STRAUSS: Yes, sir.

BARON: And do you see where she testifies it's -- quote -- the question is, "so there was never a time that you believed that this was going to be a fundraiser?" -- and she's referring to the Hsi Lai temple event. She answers, "No. By the time I received it, this was not going to be a fundraiser." Do you see that testimony?


BARON: Is it common on your experience with regard to the vice president's schedule and how it evolves, that an event may be contemplated, but that over time and indeed on fairly short notice, its character could change, or the event itself could be canceled? Does that often happen?

STRAUSS: That is correct.

BARON: What information -- let me I ask you this. What information did the vice president rely on to understand what an event was, and the role he was expected to play at the event? What would he look to for guidance on that?

STRAUSS: On an event on a trip, he would rely on what was in his briefing book, and he would rely on me.

BARON: OK. Could you turn to exhibit 774? Do you have that?

STRAUSS: Yes, sir.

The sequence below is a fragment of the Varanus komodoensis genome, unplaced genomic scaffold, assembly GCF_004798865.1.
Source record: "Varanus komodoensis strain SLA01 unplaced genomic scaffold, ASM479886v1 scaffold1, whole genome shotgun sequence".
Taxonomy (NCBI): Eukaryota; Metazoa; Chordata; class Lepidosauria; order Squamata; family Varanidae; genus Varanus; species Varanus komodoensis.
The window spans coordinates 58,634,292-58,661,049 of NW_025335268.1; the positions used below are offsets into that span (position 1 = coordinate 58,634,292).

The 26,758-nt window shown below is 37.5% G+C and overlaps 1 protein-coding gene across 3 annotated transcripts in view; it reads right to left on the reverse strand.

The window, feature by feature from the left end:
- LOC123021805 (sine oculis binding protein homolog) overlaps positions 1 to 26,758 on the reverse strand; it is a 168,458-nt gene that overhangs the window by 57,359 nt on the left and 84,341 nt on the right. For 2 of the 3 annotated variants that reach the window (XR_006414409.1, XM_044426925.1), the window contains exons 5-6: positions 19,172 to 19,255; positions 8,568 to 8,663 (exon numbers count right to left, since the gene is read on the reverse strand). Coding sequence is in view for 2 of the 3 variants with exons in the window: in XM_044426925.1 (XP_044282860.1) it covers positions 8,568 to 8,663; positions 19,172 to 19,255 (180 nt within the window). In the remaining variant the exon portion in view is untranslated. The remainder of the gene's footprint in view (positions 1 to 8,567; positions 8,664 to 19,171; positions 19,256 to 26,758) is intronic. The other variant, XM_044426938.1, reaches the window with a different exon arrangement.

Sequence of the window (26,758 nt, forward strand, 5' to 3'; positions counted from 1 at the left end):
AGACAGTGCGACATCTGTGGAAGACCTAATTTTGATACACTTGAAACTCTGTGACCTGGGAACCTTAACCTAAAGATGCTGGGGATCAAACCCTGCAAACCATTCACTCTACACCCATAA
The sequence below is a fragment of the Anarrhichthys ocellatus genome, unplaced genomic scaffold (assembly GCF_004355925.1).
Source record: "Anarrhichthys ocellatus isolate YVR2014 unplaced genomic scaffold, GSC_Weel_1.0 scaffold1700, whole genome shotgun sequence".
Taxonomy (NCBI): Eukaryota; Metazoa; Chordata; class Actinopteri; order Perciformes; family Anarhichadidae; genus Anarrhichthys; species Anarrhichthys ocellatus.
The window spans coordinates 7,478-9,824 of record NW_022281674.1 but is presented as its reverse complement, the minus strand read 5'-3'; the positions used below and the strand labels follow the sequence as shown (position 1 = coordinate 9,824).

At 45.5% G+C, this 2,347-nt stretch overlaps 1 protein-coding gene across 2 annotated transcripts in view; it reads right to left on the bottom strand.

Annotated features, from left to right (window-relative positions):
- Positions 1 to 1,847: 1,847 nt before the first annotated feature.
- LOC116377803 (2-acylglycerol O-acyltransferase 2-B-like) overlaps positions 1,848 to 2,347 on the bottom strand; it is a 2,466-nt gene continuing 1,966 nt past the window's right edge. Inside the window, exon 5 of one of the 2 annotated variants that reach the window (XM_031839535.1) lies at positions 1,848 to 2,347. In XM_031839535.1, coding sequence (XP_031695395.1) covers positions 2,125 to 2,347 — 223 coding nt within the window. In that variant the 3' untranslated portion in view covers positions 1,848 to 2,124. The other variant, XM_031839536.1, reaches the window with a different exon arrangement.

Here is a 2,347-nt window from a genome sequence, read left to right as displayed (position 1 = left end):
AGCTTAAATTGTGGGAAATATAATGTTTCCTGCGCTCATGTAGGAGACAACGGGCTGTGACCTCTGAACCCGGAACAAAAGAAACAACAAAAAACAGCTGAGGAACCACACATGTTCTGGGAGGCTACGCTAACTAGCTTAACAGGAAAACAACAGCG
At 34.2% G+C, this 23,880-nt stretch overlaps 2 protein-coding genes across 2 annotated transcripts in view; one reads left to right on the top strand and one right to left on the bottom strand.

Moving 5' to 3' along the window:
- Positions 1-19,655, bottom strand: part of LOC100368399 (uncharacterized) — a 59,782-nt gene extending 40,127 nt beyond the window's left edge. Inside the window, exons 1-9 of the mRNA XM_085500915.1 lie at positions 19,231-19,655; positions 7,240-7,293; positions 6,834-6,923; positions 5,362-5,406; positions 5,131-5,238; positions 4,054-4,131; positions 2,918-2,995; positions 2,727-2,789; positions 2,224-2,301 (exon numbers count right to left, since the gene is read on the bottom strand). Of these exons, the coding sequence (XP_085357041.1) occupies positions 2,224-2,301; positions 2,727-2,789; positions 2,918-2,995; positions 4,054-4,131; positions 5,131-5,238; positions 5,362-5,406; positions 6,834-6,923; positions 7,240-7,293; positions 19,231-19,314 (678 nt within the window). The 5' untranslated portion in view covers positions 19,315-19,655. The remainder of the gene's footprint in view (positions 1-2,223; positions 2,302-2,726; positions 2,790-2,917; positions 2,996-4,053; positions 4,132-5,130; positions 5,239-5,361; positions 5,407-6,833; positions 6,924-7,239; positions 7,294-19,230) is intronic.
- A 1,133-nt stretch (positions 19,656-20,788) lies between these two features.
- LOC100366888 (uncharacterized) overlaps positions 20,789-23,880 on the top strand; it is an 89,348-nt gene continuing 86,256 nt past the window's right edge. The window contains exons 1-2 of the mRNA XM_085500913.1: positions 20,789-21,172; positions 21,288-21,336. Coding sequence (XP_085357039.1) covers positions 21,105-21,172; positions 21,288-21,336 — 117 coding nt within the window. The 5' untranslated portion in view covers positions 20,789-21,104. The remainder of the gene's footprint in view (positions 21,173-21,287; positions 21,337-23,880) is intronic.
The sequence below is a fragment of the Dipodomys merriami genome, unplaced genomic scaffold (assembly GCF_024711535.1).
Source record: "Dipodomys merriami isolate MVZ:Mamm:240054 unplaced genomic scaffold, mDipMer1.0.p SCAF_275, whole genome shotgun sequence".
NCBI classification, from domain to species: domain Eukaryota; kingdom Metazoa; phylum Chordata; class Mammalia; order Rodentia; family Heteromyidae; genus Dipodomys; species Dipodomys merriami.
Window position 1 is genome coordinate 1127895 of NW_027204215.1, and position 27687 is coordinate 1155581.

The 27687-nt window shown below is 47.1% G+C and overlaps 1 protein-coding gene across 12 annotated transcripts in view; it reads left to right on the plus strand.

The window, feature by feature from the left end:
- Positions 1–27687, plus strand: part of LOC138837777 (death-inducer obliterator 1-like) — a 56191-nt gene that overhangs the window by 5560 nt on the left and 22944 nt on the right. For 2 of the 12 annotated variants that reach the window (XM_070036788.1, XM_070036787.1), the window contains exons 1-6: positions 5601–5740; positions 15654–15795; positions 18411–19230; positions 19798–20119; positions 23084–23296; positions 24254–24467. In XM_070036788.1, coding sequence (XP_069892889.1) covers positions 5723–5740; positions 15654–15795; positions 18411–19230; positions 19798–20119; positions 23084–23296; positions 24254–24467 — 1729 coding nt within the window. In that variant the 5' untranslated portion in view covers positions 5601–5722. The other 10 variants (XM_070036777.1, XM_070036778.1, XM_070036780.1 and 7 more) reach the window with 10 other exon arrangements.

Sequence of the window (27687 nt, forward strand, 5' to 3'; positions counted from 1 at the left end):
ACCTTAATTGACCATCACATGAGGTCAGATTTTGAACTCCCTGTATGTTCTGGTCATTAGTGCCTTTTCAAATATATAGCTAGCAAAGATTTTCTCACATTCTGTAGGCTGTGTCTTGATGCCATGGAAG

BARON: And can you describe for us what that is?

STRAUSS: Exhibit 774 is the vice president's schedule for Monday, April 29th.

BARON: Right. Now let's go through that, if we might. According to this schedule, the vice president departs his residence at 6:30 in the morning, right?

STRAUSS: That's correct.

BARON: Arriving at Los Angeles at 9:15 a.m., local time.

STRAUSS: That's correct.

BARON: And at 10 o'clock, he's at the Los Angeles Convention Center with a brief meeting with the African-American leadership and he gives a speech to the National Cable Television Association.


STRAUSS: That's correct.

BARON: Now after that, it's from that event, he travels to the Hsi Lai temple event for a luncheon.

STRAUSS: That is correct.

BARON: OK. After that, he goes to the L.A. airport for a trip to San Jose.

STRAUSS: That's correct.